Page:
Melkite Greek Catholic Church
 

Question:

Snakes on Icons: Often we observe snakes or sea monsters under the feet of Christ in the icon of the Theophany, in the Jordan river . Why are they there, what do they mean?

Bishop John's Answer:

What is the meaning of the snakes that we see under His feet in the icon of Christ's baptism in the River Jordan?

You ask an interesting question about the traditional icon of the Lord's baptism in the River Jordan often called a Theophany. All icons are meant to teach us a cherished lesson of the faith. Icons are didactic. At the Lord's baptism, His divinity was made clear. The Lord is fully God and fully human. The Holy Spirit came upon Him in the form a dove and the Father's voice was heard to say: "This is my beloved Son, in whom I am well-pleased. Hear Him."

The snakes (dragons) that you notice under the feet of the Lord as He stands in the waters of the Jordan River are symbols of demons and Satan. The Lord crushes them under His feet. We remember that we are saved from the domination and dominion of Satan when we are baptized in imitation of the Lord. In the baptismal ceremony, the priest prays an exorcism over the person about to be baptized and prays that the Lord will "rebuke the unclean spirits and crush them beneath the feet of the newly baptized". When blessing the waters of baptism, the priest prays again, "Lord, we confess (acknowledge) Your power. You did walk with men and did bless the waters of the River Jordan (at Your baptism) by sending down your Holy Spirit who crushed the heads of the dragons (demons) who lurked there (and elsewhere in the world)."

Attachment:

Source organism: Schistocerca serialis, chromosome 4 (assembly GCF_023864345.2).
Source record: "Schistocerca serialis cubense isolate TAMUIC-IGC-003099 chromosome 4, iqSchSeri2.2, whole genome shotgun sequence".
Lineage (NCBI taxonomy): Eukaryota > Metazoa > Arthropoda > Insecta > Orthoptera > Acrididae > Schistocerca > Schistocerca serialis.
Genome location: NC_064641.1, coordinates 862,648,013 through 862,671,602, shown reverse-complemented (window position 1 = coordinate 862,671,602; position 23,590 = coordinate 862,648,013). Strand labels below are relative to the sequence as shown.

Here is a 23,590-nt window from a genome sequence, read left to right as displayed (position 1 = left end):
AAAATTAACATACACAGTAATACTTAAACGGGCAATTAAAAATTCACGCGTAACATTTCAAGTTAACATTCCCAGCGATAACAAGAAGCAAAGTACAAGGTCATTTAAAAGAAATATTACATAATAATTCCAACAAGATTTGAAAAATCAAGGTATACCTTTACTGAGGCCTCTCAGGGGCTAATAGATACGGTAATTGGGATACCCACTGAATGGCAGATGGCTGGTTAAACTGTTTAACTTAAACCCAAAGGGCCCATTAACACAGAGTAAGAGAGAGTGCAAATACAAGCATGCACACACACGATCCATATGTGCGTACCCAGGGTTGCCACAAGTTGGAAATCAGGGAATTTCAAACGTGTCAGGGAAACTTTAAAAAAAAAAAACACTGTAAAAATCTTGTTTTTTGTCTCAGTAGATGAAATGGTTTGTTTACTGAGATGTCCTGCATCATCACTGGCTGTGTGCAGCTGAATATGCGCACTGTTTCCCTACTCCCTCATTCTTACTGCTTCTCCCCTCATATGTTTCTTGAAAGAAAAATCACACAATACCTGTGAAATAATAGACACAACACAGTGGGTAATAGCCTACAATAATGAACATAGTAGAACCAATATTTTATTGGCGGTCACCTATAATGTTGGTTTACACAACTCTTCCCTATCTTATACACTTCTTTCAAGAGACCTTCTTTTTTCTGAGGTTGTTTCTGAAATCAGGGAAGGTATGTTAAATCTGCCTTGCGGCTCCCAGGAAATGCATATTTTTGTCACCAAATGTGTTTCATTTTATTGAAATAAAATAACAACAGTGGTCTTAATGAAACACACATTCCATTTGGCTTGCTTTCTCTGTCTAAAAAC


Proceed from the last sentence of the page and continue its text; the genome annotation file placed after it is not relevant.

We are reminded of the great transformation that occurs in us when we are baptized. We are claimed by Christ and are no longer under the power and dominion of Satan. We are sealed with the gifts of the Holy Spirit and made living temples of the Most High God. We are changed and empowered by grace, and, if we cooperate with God's grace, we are assured victory over Satan and his demons. You noticed an important lesson depicted in this icon. It is good to notice the rich lessons that are written by the hand of the icon painter for our nourishment and reflection.

 

Question:

Gospel of the Egyptians "In the last year I was given a handoutby a homilist that quoted from the "The Gospel of the Egyptians" included in the "The Nag Hammadi Library". (The Nag Hammadi Library is a collection of Gnostic texts).

The quote was as follows: "Three powers came forth from the great invisible Spirit, they are the Father, the Mother and the Son." The priest/homilist said thatthe "Father, the Mother and the Son meant the Trinity according to nature, not according to Church Doctrine, and that we should think of God as Father, Mother and Son. I heard this message again to-day, that the Trinity is Father, Mother, and Son, and that motherhood had to do withthe personhood of the Trinity.